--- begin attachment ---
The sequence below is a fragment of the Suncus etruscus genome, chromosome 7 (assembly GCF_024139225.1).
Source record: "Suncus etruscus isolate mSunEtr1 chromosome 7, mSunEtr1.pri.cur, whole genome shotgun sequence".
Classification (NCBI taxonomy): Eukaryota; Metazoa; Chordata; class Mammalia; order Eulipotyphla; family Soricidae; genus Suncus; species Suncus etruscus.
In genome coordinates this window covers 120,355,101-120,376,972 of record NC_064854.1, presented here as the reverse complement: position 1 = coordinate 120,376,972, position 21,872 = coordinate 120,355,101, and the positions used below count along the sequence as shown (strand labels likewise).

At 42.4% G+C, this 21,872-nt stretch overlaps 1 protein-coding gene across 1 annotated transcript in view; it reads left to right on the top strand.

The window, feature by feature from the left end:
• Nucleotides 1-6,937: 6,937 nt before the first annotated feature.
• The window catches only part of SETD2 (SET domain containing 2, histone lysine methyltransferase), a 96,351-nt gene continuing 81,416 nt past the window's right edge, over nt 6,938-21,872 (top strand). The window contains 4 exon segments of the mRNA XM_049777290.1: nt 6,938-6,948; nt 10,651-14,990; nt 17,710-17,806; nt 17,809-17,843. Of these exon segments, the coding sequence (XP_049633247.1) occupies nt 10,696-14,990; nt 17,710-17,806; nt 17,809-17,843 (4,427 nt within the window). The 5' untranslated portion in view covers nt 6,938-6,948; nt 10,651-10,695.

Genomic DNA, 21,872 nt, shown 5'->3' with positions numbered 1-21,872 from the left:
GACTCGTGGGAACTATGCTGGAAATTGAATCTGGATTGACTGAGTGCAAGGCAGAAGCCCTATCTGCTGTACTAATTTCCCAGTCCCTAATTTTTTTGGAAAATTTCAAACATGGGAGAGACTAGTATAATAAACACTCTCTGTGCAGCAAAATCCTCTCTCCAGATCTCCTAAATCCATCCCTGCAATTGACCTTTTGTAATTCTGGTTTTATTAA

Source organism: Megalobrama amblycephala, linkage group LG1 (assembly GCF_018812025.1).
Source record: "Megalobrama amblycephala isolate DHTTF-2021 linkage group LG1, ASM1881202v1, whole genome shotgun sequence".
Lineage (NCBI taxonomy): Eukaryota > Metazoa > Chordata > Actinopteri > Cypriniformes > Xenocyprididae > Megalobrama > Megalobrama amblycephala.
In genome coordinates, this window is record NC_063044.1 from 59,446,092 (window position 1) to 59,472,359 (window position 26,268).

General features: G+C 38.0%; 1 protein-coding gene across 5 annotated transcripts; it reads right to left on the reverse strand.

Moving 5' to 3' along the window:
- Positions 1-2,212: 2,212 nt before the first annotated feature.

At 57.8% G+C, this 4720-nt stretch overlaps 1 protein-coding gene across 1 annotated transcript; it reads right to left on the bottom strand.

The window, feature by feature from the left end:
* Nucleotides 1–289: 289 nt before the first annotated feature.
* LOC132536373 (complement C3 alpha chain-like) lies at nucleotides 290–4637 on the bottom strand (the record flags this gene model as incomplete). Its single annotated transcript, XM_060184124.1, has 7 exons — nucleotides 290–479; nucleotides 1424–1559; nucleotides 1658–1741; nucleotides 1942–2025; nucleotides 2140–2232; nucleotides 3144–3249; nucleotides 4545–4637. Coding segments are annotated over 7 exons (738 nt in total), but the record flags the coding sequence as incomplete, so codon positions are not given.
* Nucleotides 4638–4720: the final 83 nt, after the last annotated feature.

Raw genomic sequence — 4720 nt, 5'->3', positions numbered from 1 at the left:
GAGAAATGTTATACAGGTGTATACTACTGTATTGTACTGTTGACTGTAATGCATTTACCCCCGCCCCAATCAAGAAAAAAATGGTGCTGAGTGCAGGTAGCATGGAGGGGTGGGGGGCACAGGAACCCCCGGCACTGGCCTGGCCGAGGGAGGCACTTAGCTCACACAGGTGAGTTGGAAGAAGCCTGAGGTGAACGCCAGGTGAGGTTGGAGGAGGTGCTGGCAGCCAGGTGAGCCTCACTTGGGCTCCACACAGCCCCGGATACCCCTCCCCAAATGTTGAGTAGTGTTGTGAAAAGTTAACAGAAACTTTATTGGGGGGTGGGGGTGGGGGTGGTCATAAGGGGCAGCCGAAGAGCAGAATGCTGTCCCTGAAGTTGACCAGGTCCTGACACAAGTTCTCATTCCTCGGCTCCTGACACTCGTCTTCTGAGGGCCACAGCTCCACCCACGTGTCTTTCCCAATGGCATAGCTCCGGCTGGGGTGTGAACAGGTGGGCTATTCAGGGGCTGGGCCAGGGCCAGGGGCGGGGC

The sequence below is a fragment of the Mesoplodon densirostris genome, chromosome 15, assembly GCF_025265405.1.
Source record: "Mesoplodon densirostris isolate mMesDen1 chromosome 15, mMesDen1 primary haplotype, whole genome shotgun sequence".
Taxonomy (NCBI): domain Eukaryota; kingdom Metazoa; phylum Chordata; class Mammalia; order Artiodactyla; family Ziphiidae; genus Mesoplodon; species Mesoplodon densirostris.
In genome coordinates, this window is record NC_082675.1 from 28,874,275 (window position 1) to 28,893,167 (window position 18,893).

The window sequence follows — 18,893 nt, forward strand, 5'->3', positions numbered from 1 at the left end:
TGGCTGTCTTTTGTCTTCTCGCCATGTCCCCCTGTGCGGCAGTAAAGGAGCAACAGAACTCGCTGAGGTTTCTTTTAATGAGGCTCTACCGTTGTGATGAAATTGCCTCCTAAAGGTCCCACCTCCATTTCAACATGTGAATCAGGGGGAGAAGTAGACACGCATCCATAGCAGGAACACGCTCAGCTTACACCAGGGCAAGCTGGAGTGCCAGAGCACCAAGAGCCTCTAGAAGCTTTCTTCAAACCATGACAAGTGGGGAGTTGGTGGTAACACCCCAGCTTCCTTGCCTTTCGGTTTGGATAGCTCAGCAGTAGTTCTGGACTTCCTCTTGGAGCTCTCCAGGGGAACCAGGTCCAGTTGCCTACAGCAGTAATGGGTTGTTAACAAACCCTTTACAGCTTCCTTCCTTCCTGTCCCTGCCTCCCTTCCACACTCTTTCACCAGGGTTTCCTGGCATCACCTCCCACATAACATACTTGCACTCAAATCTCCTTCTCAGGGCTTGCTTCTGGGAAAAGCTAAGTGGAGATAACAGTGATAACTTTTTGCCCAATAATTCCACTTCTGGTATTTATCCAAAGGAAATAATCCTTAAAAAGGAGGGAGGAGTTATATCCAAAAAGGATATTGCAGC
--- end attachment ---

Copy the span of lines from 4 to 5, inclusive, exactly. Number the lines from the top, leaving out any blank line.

In genome coordinates this window covers 120,355,101-120,376,972 of record NC_064854.1, presented here as the reverse complement: position 1 = coordinate 120,376,972, position 21,872 = coordinate 120,355,101, and the positions used below count along the sequence as shown (strand labels likewise).

At 42.4% G+C, this 21,872-nt stretch overlaps 1 protein-coding gene across 1 annotated transcript in view; it reads left to right on the top strand.